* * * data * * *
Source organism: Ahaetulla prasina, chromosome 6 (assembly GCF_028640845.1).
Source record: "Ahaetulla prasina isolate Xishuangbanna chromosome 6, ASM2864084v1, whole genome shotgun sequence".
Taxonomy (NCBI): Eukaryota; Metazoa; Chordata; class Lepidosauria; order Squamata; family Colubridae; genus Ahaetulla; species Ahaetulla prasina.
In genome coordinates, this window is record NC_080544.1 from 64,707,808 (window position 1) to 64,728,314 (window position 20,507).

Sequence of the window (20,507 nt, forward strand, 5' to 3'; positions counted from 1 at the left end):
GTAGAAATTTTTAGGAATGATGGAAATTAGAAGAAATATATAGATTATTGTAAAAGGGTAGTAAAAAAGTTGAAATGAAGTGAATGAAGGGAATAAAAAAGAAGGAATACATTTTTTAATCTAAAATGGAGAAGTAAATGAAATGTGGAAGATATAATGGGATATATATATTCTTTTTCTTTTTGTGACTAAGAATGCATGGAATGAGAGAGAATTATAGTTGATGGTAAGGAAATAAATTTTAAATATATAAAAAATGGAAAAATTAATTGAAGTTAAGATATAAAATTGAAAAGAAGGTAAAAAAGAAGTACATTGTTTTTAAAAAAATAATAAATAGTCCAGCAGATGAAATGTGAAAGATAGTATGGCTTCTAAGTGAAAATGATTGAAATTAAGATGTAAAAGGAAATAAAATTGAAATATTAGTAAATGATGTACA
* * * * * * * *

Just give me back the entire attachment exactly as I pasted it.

Source organism: Ahaetulla prasina, chromosome 6 (assembly GCF_028640845.1).
Source record: "Ahaetulla prasina isolate Xishuangbanna chromosome 6, ASM2864084v1, whole genome shotgun sequence".
Taxonomy (NCBI): Eukaryota; Metazoa; Chordata; class Lepidosauria; order Squamata; family Colubridae; genus Ahaetulla; species Ahaetulla prasina.
In genome coordinates, this window is record NC_080544.1 from 64,707,808 (window position 1) to 64,728,314 (window position 20,507).

Sequence of the window (20,507 nt, forward strand, 5' to 3'; positions counted from 1 at the left end):
GTAGAAATTTTTAGGAATGATGGAAATTAGAAGAAATATATAGATTATTGTAAAAGGGTAGTAAAAAAGTTGAAATGAAGTGAATGAAGGGAATAAAAAAGAAGGAATACATTTTTTAATCTAAAATGGAGAAGTAAATGAAATGTGGAAGATATAATGGGATATATATATTCTTTTTCTTTTTGTGACTAAGAATGCATGGAATGAGAGAGAATTATAGTTGATGGTAAGGAAATAAATTTTAAATATATAAAAAATGGAAAAATTAATTGAAGTTAAGATATAAAATTGAAAAGAAGGTAAAAAAGAAGTACATTGTTTTTAAAAAAATAATAAATAGTCCAGCAGATGAAATGTGAAAGATAGTATGGCTTCTAAGTGAAAATGATTGAAATTAAGATGTAAAAGGAAATAAAATTGAAATATTAGTAAATGATGTACA